IS Skills strategy slow off the starting blocks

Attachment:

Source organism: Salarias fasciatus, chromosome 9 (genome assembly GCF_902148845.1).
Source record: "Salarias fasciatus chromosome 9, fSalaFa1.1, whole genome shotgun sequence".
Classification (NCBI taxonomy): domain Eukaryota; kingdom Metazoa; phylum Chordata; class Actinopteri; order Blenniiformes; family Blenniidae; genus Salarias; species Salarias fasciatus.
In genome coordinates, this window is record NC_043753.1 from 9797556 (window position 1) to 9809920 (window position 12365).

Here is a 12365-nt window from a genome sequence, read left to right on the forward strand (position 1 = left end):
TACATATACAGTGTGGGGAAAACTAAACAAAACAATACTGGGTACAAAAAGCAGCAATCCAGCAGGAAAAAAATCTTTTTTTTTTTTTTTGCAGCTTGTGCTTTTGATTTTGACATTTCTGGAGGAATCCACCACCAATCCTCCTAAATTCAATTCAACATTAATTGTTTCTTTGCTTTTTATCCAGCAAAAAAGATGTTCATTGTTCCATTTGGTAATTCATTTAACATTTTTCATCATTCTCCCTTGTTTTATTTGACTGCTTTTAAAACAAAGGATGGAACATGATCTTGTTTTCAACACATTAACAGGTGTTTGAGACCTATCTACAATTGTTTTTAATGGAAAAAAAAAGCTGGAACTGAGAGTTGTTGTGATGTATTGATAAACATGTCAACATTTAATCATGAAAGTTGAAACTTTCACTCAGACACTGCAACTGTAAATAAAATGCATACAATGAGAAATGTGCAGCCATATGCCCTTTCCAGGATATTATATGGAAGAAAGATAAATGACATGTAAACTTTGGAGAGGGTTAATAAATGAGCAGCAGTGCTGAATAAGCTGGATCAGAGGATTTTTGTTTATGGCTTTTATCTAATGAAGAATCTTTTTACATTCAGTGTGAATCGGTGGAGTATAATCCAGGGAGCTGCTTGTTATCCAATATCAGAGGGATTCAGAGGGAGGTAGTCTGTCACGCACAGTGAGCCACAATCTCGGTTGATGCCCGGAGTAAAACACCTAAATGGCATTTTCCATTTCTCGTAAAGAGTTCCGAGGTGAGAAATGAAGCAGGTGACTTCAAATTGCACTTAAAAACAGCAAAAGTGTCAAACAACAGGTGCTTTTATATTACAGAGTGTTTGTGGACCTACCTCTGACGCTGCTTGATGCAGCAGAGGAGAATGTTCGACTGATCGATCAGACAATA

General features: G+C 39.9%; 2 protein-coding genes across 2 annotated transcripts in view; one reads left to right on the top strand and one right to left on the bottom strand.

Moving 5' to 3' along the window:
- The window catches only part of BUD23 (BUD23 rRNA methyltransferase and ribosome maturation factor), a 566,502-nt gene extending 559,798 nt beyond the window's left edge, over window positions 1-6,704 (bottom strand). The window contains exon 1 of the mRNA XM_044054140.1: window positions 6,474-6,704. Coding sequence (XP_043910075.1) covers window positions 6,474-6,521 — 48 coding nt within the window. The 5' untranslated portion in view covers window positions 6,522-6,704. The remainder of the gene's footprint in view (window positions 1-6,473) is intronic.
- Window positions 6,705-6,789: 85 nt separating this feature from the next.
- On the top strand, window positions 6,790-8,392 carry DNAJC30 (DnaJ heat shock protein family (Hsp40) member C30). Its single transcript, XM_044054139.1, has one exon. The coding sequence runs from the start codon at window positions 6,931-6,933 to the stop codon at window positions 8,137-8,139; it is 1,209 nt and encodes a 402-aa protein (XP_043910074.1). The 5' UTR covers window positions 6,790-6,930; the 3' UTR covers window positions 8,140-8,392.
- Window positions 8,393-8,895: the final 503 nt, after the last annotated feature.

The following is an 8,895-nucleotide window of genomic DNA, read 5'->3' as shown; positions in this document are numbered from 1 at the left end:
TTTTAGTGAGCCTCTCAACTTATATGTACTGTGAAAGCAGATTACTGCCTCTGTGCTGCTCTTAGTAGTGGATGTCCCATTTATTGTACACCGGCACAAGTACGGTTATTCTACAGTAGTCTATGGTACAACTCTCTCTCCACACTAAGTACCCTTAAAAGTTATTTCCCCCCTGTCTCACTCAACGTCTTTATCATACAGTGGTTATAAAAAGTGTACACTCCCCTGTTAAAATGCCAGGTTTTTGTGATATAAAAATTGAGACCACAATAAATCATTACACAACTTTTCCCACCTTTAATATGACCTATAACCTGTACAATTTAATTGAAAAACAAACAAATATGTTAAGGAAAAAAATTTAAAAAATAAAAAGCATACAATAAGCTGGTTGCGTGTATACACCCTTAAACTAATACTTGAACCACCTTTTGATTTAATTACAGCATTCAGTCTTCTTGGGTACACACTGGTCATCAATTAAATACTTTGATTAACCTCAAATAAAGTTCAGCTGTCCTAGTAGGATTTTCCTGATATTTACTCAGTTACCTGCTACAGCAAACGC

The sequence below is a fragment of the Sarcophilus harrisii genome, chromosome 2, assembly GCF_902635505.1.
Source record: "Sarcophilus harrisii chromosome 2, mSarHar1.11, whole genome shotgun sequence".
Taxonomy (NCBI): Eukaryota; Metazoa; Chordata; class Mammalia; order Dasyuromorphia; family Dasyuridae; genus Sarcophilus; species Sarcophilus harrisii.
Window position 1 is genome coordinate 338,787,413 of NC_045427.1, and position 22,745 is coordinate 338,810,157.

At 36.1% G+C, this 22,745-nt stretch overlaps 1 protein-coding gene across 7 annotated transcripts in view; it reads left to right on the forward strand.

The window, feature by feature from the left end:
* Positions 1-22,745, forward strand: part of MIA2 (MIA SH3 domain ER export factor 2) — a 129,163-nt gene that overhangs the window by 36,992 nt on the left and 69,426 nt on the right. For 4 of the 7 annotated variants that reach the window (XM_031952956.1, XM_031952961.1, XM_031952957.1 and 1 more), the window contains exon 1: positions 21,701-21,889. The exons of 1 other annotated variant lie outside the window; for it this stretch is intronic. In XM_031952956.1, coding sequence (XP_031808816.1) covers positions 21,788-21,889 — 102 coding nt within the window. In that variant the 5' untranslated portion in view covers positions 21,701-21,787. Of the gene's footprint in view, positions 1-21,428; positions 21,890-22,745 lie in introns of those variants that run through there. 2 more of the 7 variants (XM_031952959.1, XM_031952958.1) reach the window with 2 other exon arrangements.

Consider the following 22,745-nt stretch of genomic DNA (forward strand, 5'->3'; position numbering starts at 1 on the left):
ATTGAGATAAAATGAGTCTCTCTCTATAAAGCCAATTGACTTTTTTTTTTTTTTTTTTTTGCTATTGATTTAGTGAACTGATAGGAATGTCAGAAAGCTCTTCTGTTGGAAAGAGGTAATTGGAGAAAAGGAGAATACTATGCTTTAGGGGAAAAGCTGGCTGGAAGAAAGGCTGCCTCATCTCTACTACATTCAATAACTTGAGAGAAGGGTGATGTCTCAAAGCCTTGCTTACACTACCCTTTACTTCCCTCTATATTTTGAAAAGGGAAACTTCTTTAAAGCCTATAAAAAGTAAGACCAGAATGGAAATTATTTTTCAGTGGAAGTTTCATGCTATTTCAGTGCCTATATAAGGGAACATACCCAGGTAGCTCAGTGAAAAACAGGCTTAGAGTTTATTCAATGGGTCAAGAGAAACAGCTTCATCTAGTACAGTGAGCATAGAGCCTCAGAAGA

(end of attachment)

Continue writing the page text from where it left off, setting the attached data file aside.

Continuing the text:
first_img Comments are closed. Employers are expressing frustration at the Government’s slow but steadyprogress towards implementing its skills strategy. “I’ve not seen much evidence of things actually happening and don’t getthe feeling there’s a huge amount being driven forward,” says JanetBerkman head of Education and Skills at the manufacturers’ organisation EEF. Berkman was speaking to Training Magazine in response to the first progressreport since publication of the White Paper in July last year. The update wasgiven in December at the second meeting of the Skills Alliance which pullstogether employer bodies and delivery partners and which has been formed todrive progress. Employers have generally welcomed proposals as a move in the rightdirection, but are frustrated by the speed of the implementation. For Berkmanthe priority is making qualifications more flexible. Berkman is disappointed that the age cap for Modern Apprentice funding hasonly been lifted for those starting before their 25th birthday and not beyond. Microsoft, as a training provider and an employer, also wants to see thequalifications framework simplified. David Burrows, director of Education andSkills Development, said: “The complexity of the vocational qualificationsframework is perhaps the major barrier to reform. If we struggle to understandthe web of courses and qualifications we’re never going to get started.” Burrows believes there is a need for a balance between credibility andsimplicity in the system which means either thinning out the number ofqualifications to a smaller core or making them more transferable.”Although there’s a lot of work going on, little has really happened toreduce duplication. The Government has to take the lead and we need to do itnow.” Anne Lindsay, Senior Policy Adviser – Education and Skills at the CBI,agrees, She told Training Magazine: “Our members support a more unit-basedapproach, but we’re concerned that it’s going to be a very long time beforeemployers see changes. It’s an area where we think there is potential forinterim measures which could make a difference now.” In its response to the White Paper, the CBI called for a reform of fundingfor publicly provided training towards a more customer-focused system. “The Government has gone some way, but we don’t think it has not gonefar enough. We won’t see real change in terms of provision unless we take amore radical approach to the way public training is funded. We think theGovernment could do more to open up competition,” said Lindsay. Employer Training Pilots have been welcomed. The scheme delivers free,tailor-made training, accredited to level 2 and compensates employers for timeemployees are away from their job. It has been hailed as a means of stimulatingSMEs to train. The Skills Alliance was formed to drive forward the Skills Strategydelivery. A social partnership made up of Government departments, the CBI, TUCand the SBC will agree broad direction and take a strategic perspective. www.dfes.gov.uk/skillsstrategyBy Elaine EsserySkills progress– Additional £30m for Skills for Business network– Expansion of Employer Training Pilots and an extra £190m– New Business Link website – Adult learning grants introduced in 10 LSC areas– Full funding for Modern Apprentices starting before 25– LSC discussion document on reform of FE funding and fees– 250 Centres of Vocational Excellence – First Regional Skills Partnerships to be in place from April2004 Previous Article Next Article IS Skills strategy slow off the starting blocksOn 1 Feb 2004 in Personnel Today Related posts:No related photos.last_img read more

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